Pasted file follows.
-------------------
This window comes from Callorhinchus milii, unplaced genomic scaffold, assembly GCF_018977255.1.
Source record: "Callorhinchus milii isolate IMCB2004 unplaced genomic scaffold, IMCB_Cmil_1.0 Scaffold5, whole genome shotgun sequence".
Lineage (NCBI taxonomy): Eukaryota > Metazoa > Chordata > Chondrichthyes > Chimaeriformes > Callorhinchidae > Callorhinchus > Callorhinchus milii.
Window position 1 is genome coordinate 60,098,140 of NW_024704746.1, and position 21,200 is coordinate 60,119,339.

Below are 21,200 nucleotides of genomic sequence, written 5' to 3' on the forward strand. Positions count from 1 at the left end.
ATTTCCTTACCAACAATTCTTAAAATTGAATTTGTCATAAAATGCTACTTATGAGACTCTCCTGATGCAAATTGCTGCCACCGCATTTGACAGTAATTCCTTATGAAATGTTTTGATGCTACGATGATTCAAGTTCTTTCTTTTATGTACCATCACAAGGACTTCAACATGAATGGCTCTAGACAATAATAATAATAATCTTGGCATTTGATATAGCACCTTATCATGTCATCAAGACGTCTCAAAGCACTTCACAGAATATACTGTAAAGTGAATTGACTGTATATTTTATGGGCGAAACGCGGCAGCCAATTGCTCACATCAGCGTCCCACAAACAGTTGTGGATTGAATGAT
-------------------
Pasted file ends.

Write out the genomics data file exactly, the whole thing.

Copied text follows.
This window comes from Callorhinchus milii, unplaced genomic scaffold, assembly GCF_018977255.1.
Source record: "Callorhinchus milii isolate IMCB2004 unplaced genomic scaffold, IMCB_Cmil_1.0 Scaffold5, whole genome shotgun sequence".
Lineage (NCBI taxonomy): Eukaryota > Metazoa > Chordata > Chondrichthyes > Chimaeriformes > Callorhinchidae > Callorhinchus > Callorhinchus milii.
Window position 1 is genome coordinate 60,098,140 of NW_024704746.1, and position 21,200 is coordinate 60,119,339.

Below are 21,200 nucleotides of genomic sequence, written 5' to 3' on the forward strand. Positions count from 1 at the left end.
ATTTCCTTACCAACAATTCTTAAAATTGAATTTGTCATAAAATGCTACTTATGAGACTCTCCTGATGCAAATTGCTGCCACCGCATTTGACAGTAATTCCTTATGAAATGTTTTGATGCTACGATGATTCAAGTTCTTTCTTTTATGTACCATCACAAGGACTTCAACATGAATGGCTCTAGACAATAATAATAATAATCTTGGCATTTGATATAGCACCTTATCATGTCATCAAGACGTCTCAAAGCACTTCACAGAATATACTGTAAAGTGAATTGACTGTATATTTTATGGGCGAAACGCGGCAGCCAATTGCTCACATCAGCGTCCCACAAACAGTTGTGGATTGAATGAT